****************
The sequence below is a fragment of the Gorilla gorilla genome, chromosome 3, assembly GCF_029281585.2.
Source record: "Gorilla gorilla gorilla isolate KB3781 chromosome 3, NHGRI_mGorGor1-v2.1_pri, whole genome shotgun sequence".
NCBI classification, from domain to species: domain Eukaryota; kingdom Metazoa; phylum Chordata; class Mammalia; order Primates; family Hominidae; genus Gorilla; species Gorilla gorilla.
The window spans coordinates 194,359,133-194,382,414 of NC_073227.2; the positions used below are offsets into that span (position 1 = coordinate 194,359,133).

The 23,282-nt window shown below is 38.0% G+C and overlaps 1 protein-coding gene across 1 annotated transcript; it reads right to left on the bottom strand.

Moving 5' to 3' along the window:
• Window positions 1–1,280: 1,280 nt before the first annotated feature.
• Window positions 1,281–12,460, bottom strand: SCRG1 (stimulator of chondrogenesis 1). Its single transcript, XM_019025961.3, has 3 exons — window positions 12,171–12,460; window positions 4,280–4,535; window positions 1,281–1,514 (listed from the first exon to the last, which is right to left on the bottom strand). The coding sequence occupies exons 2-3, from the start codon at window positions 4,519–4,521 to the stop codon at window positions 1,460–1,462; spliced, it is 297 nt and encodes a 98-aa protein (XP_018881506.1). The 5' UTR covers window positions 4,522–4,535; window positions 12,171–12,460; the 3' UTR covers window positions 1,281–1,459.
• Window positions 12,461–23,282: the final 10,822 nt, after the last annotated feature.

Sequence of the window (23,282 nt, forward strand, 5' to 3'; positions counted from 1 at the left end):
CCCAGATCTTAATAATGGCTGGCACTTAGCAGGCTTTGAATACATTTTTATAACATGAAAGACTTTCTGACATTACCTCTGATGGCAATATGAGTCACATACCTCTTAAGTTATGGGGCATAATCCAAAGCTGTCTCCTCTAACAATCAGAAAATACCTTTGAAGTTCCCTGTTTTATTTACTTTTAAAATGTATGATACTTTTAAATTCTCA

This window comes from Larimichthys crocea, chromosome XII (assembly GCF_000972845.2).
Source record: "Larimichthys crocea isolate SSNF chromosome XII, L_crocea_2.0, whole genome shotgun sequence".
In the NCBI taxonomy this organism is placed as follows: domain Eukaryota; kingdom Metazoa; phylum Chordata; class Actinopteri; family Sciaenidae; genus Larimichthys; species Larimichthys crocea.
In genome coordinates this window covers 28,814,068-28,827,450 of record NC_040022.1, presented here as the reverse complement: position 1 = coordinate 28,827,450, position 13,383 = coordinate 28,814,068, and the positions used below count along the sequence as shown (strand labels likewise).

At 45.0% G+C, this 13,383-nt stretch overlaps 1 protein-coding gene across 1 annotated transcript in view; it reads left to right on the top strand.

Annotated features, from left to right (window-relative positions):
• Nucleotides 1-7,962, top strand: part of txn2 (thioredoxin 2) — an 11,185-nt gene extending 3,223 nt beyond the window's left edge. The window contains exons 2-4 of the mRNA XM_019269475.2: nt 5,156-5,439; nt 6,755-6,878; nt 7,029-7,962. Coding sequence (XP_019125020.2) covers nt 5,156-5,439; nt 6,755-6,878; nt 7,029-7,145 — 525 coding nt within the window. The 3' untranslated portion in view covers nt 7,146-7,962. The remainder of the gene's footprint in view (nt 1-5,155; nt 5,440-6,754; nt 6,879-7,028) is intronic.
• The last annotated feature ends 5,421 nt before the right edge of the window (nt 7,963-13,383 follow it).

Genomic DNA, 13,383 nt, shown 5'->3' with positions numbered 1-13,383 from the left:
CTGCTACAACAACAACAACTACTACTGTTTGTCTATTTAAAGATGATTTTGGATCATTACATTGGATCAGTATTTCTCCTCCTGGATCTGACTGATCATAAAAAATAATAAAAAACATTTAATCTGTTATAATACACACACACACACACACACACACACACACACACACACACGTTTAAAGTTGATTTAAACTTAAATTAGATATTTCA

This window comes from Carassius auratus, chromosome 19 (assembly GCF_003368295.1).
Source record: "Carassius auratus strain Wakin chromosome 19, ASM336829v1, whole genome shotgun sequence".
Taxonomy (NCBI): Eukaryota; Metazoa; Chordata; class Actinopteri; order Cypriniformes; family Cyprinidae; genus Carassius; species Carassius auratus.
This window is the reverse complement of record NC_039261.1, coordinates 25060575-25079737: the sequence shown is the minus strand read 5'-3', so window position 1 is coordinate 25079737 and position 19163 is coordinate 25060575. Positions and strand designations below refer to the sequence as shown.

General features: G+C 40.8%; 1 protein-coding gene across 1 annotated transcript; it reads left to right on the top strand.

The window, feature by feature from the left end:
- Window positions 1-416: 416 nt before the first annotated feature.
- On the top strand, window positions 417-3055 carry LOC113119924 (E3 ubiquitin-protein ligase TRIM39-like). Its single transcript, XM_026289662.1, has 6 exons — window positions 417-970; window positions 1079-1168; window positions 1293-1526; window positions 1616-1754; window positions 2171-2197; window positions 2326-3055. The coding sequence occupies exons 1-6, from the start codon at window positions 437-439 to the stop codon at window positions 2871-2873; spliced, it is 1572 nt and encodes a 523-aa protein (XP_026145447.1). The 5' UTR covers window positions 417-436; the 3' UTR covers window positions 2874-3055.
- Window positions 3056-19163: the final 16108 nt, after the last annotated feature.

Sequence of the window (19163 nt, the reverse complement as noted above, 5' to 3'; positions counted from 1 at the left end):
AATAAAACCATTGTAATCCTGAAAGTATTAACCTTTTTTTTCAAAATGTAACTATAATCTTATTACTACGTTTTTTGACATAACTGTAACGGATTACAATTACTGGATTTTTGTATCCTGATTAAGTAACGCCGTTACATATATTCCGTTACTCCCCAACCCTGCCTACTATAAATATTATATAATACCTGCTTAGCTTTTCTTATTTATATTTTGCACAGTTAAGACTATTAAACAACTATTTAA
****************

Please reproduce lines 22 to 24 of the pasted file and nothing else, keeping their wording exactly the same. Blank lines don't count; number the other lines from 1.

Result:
This window comes from Carassius auratus, chromosome 19 (assembly GCF_003368295.1).
Source record: "Carassius auratus strain Wakin chromosome 19, ASM336829v1, whole genome shotgun sequence".
Taxonomy (NCBI): Eukaryota; Metazoa; Chordata; class Actinopteri; order Cypriniformes; family Cyprinidae; genus Carassius; species Carassius auratus.